NEW YORK — The federal government said Thursday that it reached a US$5 million settlement with Wells Fargo to resolve allegations it discriminated against pregnant women, new mothers and women on maternity leave.
The U.S. Department of Housing and Urban Development (HUD) said Wells Fargo’s home mortgage unit refused to make loans available to some women based on their gender or family status, and forced some women to give up their maternity leave and go back to work before it would close a loan with them. HUD said bank employees also made discriminatory statements to and about women who were pregnant or had recently given birth.
The agency said Wells Fargo will change its underwriting guidelines as part of the settlement and will show its staff how to follow the new guidelines.
Wells Fargo & Co. said it is settling to avoid a long legal battle. It said HUD found no violations of any laws.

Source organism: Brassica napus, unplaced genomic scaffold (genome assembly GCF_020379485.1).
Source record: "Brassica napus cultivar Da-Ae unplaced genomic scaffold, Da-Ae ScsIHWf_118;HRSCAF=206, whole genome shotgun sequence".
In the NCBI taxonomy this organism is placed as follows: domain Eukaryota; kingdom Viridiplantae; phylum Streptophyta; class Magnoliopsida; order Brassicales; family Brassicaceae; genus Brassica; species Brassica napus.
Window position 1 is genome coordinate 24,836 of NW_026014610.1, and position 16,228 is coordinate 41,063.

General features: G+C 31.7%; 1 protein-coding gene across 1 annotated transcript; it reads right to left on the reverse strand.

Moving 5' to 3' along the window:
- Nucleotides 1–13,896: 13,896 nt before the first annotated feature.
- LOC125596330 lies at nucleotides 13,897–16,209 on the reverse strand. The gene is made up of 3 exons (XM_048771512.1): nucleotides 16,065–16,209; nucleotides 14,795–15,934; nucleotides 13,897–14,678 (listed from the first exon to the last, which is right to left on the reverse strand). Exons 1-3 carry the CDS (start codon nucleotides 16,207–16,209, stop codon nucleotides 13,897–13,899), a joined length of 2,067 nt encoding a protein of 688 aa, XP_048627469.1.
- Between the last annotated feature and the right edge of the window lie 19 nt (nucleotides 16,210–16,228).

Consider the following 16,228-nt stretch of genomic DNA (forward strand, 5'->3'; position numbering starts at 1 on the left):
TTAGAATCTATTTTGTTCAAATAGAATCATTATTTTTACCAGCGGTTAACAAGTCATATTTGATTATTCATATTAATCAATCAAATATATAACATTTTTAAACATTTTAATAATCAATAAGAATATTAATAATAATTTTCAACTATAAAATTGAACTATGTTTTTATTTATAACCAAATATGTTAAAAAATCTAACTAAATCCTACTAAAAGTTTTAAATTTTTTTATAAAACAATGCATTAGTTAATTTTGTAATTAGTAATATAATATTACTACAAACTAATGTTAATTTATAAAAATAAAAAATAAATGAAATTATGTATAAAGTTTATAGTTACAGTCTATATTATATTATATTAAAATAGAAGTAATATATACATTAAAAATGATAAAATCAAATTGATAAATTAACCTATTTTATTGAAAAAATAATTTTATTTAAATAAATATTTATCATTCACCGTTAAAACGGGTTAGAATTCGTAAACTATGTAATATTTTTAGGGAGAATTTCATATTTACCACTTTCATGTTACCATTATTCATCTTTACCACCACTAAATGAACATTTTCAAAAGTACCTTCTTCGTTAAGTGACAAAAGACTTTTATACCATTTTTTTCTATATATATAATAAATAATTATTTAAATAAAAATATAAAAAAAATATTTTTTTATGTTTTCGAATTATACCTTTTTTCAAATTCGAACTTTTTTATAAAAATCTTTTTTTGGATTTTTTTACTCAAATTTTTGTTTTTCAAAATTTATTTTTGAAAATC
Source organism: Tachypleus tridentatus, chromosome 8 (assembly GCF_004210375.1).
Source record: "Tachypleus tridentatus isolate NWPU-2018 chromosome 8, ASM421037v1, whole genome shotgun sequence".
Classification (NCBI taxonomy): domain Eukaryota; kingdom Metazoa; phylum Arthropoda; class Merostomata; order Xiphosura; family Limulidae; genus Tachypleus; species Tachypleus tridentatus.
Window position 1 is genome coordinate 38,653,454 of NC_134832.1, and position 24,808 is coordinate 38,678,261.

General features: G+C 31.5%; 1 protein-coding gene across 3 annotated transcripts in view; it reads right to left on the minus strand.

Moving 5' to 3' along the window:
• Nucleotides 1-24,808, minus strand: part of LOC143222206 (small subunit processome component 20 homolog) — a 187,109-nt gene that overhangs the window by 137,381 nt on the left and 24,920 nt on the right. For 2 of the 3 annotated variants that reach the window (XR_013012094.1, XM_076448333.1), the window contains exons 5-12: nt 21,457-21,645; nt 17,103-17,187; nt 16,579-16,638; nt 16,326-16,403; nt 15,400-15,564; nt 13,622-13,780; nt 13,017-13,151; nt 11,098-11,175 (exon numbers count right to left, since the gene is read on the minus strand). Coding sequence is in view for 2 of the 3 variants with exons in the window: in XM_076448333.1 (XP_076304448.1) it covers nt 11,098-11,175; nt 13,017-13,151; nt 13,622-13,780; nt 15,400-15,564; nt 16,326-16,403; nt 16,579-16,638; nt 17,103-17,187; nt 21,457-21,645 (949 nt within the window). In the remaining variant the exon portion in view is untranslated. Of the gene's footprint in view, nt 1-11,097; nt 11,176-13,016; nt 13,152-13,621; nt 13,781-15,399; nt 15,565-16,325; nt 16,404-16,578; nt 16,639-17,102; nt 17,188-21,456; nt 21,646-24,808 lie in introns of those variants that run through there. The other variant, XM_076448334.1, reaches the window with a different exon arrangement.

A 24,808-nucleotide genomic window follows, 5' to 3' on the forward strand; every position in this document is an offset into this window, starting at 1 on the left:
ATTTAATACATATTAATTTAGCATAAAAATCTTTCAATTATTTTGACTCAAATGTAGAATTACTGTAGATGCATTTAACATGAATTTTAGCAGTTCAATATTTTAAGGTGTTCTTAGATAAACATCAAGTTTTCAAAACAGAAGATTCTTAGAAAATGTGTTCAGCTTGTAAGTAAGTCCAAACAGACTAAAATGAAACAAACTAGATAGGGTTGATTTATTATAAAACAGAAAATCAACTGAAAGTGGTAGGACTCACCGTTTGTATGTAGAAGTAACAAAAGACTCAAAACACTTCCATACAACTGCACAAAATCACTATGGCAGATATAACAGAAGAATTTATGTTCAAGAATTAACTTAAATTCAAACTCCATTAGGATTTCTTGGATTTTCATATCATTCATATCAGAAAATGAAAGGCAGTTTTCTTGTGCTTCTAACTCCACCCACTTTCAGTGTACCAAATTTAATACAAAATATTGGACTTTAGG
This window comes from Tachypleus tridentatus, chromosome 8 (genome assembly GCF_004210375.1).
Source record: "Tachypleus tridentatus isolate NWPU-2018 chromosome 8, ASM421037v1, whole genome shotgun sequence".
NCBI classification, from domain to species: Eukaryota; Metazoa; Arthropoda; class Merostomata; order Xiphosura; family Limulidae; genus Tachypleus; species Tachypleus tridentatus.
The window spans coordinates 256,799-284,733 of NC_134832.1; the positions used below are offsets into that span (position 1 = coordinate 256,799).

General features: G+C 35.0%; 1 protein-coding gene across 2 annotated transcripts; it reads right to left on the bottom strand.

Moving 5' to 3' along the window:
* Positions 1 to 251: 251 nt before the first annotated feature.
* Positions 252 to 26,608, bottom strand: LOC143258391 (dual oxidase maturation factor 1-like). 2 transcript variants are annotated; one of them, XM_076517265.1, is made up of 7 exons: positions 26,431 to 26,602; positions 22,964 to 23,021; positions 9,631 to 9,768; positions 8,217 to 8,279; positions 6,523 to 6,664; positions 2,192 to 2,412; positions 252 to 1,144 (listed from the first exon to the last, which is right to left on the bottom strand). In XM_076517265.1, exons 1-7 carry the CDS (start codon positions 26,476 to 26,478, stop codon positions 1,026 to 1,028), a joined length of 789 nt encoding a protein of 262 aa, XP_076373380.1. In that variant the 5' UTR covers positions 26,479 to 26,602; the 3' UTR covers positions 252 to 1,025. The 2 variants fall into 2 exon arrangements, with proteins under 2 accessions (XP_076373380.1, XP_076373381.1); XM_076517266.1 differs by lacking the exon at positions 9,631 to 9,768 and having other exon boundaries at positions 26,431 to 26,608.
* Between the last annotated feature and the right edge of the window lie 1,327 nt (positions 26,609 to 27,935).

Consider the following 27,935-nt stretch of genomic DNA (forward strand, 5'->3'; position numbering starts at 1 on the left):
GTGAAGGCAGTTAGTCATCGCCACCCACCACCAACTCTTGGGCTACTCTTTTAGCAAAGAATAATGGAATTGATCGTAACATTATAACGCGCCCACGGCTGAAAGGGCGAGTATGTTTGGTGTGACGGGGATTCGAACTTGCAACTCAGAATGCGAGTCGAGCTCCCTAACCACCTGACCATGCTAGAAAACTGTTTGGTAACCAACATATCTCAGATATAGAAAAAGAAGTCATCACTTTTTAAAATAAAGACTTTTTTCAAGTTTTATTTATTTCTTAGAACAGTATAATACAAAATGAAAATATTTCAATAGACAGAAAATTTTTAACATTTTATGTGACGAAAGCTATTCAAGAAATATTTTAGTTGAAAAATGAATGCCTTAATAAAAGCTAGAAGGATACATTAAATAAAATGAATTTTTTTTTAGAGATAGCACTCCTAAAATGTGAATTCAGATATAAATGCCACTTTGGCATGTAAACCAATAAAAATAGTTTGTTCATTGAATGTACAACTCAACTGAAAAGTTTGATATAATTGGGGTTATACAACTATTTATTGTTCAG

The San Francisco company will distribute a total of US$165,000 to six families. It will also set aside at least US$3.5 million to compensate other applicants who were discriminated against. The agency said it received complaints from across the country, including from Arizona, California, Nebraska, Nevada and Texas.
HUD said the US$3.5 million fund is intended to pay US$20,000 each to as many as 175 claimants, and if there are more, the company will set aside another US$1.5 million to make similar payments to as many as 75 more claimants. Claimants beyond those 250 would share a prorated portion of the US$5 million.
Wells Fargo Home Mortgage is the largest U.S. provider of home mortgage loans.